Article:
With few exceptions, feeding a single type of food is neither complete nor balanced and does not supply all the nutrients a fish might need in its diet. Hence, two or more ingredients should be mixed into homemade, laboratory and commercial feed formulations. Fish need energy and essential nutrients for maintenance, movement, normal metabolic functions and growth. Fish can obtain their energy and nutrients from natural food in ponds, from feed supplied by the farmer or form a combination of both sources.
The feed requirements of fish vary in quantity and quality according to their feeding habits and digestive anatomy as well as their size and reproductive state. Feed requirements are also affected by environmental variations such as temperature and the amount and type of natural food available.
Nutrients essential to fish are the same as those required by most other animals. These include moisture (water), proteins (amino acids), lipids (fats, oils, fatty acids), carbohydrates (sugars, starch), vitamins and minerals. Fish obtain the energy they need by eating protein, lipid and carbohydrate.
General amounts of nutrients incorporated into diets for growing fish:
|Nutrients||Requirement (percent by dry diet)|
|Proteins (10 essential amino acids):
Lysine, phenylalanine, arginine, valine, leucine,
isoleucine, methionine, threonine, tryptophan and histidine
|Fat: used as a source of energy
and polyunsaturated fatty acids. In general, freshwater fish
require fatty acids of the linolenic (w-3) and linoleic (w-6) series.
Saltwater and coldwater fish require EPA and DHA(w-3).
|4-28% (should contain
at least 1-2%
of the w-6 or w-3
essential fatty acid series)
|Carbohydrates: these are an inexpensive source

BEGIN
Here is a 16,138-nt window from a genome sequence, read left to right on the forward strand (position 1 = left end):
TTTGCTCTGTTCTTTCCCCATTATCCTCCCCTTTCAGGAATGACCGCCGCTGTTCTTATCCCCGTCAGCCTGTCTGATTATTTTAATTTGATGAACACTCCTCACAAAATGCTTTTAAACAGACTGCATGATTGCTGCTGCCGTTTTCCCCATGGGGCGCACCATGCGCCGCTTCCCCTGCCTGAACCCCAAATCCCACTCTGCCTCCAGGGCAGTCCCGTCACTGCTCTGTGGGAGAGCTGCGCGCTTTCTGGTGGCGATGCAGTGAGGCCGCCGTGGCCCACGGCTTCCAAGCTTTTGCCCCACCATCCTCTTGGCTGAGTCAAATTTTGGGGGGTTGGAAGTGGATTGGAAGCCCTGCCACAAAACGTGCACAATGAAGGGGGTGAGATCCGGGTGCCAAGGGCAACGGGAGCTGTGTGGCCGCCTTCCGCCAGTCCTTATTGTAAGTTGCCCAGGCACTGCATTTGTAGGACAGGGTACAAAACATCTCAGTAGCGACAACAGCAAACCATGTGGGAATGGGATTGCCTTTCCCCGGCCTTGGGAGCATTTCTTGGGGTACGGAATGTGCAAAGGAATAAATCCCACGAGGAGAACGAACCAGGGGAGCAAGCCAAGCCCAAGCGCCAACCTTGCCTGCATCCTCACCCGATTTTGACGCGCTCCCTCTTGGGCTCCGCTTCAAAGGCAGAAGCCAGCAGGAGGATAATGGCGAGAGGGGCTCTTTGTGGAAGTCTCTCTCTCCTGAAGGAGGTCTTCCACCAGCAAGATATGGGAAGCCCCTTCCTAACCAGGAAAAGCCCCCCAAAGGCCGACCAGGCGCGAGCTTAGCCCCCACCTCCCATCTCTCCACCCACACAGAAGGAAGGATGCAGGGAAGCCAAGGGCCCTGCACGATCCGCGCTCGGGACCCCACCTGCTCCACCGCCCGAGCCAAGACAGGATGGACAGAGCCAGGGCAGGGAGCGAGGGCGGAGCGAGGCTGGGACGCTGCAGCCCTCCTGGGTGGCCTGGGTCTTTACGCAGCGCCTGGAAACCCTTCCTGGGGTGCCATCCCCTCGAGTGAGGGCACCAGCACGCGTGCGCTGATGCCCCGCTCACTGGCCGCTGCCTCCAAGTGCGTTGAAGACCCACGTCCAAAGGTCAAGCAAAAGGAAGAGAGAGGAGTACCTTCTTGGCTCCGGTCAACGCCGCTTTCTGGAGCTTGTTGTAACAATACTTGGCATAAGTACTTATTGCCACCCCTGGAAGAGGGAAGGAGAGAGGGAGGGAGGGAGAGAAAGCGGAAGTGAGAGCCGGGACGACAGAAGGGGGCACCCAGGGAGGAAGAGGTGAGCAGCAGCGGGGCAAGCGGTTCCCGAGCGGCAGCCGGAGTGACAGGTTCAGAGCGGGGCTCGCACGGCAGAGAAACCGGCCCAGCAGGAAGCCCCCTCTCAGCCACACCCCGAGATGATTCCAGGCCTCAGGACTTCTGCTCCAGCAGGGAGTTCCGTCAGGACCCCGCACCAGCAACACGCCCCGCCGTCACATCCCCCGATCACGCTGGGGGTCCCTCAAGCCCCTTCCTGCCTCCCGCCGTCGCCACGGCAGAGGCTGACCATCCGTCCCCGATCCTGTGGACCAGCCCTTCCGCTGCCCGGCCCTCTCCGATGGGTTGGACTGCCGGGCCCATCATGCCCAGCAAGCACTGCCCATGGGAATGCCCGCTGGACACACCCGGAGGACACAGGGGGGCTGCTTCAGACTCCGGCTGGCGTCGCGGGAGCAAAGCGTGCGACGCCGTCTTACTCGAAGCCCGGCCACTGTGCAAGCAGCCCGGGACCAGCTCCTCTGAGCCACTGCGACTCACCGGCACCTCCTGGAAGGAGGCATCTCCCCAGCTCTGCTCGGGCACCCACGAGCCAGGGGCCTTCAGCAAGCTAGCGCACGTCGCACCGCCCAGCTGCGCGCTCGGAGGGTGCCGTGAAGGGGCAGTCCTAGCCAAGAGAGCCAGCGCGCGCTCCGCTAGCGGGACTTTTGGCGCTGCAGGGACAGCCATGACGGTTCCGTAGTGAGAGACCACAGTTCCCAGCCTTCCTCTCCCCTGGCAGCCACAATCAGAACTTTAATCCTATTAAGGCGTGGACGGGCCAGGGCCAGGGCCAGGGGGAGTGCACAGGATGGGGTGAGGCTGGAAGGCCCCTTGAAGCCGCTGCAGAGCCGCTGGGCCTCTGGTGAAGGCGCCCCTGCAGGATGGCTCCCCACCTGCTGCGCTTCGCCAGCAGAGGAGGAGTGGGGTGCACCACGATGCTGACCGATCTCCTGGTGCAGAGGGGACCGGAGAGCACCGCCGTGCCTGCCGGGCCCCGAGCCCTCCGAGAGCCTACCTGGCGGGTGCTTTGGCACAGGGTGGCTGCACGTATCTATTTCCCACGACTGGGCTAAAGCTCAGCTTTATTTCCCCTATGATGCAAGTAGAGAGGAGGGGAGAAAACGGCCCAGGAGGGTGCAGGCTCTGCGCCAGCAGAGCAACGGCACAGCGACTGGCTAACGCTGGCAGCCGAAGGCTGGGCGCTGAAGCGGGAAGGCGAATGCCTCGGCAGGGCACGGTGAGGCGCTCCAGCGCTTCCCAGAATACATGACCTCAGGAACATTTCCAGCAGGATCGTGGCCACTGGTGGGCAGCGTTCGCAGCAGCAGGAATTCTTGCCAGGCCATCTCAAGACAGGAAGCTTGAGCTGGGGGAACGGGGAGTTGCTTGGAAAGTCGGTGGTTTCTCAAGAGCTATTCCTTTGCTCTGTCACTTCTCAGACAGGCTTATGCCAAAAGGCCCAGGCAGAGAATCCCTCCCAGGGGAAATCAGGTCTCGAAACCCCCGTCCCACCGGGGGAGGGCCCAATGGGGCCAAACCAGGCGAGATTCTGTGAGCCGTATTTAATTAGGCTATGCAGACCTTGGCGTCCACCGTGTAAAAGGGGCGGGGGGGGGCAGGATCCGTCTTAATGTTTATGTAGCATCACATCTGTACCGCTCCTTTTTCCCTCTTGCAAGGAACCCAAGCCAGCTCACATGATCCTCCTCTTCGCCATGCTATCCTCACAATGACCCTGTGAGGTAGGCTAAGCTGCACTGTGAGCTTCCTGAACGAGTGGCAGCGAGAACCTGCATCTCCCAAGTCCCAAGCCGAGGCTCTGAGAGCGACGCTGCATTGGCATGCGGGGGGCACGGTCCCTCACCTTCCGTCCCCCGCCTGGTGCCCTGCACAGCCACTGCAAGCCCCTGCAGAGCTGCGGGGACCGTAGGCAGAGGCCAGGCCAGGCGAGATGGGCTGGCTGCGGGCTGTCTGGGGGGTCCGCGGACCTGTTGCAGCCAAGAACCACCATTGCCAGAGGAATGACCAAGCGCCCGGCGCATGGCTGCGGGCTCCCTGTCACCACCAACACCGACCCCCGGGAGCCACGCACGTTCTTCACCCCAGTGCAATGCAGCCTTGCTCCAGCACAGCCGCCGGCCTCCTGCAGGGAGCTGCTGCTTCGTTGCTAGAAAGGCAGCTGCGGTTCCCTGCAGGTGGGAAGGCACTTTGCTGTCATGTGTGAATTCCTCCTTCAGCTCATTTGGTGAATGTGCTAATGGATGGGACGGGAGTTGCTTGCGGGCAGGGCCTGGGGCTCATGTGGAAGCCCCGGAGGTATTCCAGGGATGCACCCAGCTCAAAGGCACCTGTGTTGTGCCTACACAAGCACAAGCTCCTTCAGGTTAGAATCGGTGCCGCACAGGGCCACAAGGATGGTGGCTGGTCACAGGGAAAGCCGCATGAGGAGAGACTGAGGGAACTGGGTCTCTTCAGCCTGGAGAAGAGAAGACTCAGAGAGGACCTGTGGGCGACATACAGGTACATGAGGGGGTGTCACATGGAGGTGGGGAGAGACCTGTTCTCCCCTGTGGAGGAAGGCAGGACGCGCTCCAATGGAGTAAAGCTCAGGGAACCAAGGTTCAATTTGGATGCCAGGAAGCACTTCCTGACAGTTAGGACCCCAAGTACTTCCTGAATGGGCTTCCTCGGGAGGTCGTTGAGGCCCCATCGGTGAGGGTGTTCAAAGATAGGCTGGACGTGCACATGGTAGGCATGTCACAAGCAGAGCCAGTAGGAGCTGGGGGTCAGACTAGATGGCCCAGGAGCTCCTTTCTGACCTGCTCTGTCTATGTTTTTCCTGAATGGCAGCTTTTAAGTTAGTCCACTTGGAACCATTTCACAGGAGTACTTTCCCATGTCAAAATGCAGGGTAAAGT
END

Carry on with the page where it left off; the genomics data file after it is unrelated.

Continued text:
of energy and is a binding agent. No essential requirements
have been identified. These are poorly digested when fed
raw highest digestibility is achieved when cooked.
Major carbohydrates are starch, cellulose and pectin.
|Minerals: some 20 inorganic mineral elements,
including calcium, phosphorous, magnesium,
iron, copper, manganese, zinc, iodine and selenium.
|1.0-2.5% fed as a multi-mineral premix|
|Vitamins: these are inorganic substances required in
trace amounts that can be divided into fat-soluble
(vitamins A, D, E and K) and water-soluble
(vitamins C and the B-complex [thiamin, riboflavin,
pyridoxine, pantothenic acid, cyanocobalamin,
miacin, biotin, folic acid, choline and myoinositol)
|1.0-2.5% fed primarily
as a multi-vitamin premix. Vitamin C
and choline are added
separately from the premix
because of their chemical instability.
Another important ingredient in fish diets is a binding agent to provide stability to the pellet and reduce leaching of nutrients into the water. Beef heart has traditionally been used both as a source of protein and as an effective binder in farm-made feeds. Carbohydrates (starch, cellulose, pectin) and various other polysaccharides, such as extracts or derivatives from animals (gelatin), plants (gum arabic, locust bean), and seaweeds (agar, carageenin, and other alginates) are also popular binding agents.
Other common feedstuffs used in ornamental fish diets include live, frozen, or dried algae, brine shrimp, rotifers or other zooplankton. The addition of fish or squid meal will enhance the nutritional value of the diet and increase its acceptance by the fish. Fresh leafy or cooked green vegetables are often used. Although vegetables are composed mainly of water, they contain some ash, carbohydrates, and certain vitamins. Kale, dandelion greens, parsley, and turnip greens are examples of relatively nutritious vegetables.